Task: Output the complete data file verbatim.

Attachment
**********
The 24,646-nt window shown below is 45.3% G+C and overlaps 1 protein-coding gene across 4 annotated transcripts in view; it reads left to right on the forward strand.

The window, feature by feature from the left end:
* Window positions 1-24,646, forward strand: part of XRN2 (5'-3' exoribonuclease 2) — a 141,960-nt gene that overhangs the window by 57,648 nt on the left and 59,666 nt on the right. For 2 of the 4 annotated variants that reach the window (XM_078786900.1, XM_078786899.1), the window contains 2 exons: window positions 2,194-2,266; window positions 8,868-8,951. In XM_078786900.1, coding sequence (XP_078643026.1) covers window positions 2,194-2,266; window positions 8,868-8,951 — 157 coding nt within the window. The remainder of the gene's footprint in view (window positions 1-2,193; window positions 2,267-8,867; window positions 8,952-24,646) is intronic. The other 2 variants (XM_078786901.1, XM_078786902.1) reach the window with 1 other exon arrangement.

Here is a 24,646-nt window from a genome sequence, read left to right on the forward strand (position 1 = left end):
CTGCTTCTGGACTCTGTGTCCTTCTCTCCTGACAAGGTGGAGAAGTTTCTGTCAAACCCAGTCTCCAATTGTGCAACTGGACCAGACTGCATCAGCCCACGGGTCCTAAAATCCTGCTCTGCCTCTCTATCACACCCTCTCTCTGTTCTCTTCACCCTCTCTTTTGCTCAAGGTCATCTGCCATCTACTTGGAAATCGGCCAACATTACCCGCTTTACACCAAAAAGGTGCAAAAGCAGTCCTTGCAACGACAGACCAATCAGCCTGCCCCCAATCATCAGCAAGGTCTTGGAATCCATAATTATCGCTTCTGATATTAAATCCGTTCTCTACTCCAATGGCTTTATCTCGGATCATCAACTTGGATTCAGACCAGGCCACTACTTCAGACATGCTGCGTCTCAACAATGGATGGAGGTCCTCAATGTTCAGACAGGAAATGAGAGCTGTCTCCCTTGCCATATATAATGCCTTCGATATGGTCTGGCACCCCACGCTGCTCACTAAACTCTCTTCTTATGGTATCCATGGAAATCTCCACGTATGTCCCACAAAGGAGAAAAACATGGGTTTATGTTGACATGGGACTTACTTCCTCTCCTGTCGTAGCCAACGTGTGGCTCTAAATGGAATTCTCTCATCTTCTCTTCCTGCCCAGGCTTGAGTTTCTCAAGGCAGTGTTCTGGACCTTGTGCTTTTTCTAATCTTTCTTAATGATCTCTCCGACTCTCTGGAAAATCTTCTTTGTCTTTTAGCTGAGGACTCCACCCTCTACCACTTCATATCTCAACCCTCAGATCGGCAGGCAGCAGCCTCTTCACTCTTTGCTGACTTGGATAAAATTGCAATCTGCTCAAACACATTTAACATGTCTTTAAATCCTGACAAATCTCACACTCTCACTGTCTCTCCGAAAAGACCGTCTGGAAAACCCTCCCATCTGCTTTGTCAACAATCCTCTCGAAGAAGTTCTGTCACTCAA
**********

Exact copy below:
The 24,646-nt window shown below is 45.3% G+C and overlaps 1 protein-coding gene across 4 annotated transcripts in view; it reads left to right on the forward strand.

The window, feature by feature from the left end:
* Window positions 1-24,646, forward strand: part of XRN2 (5'-3' exoribonuclease 2) — a 141,960-nt gene that overhangs the window by 57,648 nt on the left and 59,666 nt on the right. For 2 of the 4 annotated variants that reach the window (XM_078786900.1, XM_078786899.1), the window contains 2 exons: window positions 2,194-2,266; window positions 8,868-8,951. In XM_078786900.1, coding sequence (XP_078643026.1) covers window positions 2,194-2,266; window positions 8,868-8,951 — 157 coding nt within the window. The remainder of the gene's footprint in view (window positions 1-2,193; window positions 2,267-8,867; window positions 8,952-24,646) is intronic. The other 2 variants (XM_078786901.1, XM_078786902.1) reach the window with 1 other exon arrangement.

Here is a 24,646-nt window from a genome sequence, read left to right on the forward strand (position 1 = left end):
CTGCTTCTGGACTCTGTGTCCTTCTCTCCTGACAAGGTGGAGAAGTTTCTGTCAAACCCAGTCTCCAATTGTGCAACTGGACCAGACTGCATCAGCCCACGGGTCCTAAAATCCTGCTCTGCCTCTCTATCACACCCTCTCTCTGTTCTCTTCACCCTCTCTTTTGCTCAAGGTCATCTGCCATCTACTTGGAAATCGGCCAACATTACCCGCTTTACACCAAAAAGGTGCAAAAGCAGTCCTTGCAACGACAGACCAATCAGCCTGCCCCCAATCATCAGCAAGGTCTTGGAATCCATAATTATCGCTTCTGATATTAAATCCGTTCTCTACTCCAATGGCTTTATCTCGGATCATCAACTTGGATTCAGACCAGGCCACTACTTCAGACATGCTGCGTCTCAACAATGGATGGAGGTCCTCAATGTTCAGACAGGAAATGAGAGCTGTCTCCCTTGCCATATATAATGCCTTCGATATGGTCTGGCACCCCACGCTGCTCACTAAACTCTCTTCTTATGGTATCCATGGAAATCTCCACGTATGTCCCACAAAGGAGAAAAACATGGGTTTATGTTGACATGGGACTTACTTCCTCTCCTGTCGTAGCCAACGTGTGGCTCTAAATGGAATTCTCTCATCTTCTCTTCCTGCCCAGGCTTGAGTTTCTCAAGGCAGTGTTCTGGACCTTGTGCTTTTTCTAATCTTTCTTAATGATCTCTCCGACTCTCTGGAAAATCTTCTTTGTCTTTTAGCTGAGGACTCCACCCTCTACCACTTCATATCTCAACCCTCAGATCGGCAGGCAGCAGCCTCTTCACTCTTTGCTGACTTGGATAAAATTGCAATCTGCTCAAACACATTTAACATGTCTTTAAATCCTGACAAATCTCACACTCTCACTGTCTCTCCGAAAAGACCGTCTGGAAAACCCTCCCATCTGCTTTGTCAACAATCCTCTCGAAGAAGTTCTGTCACTCAA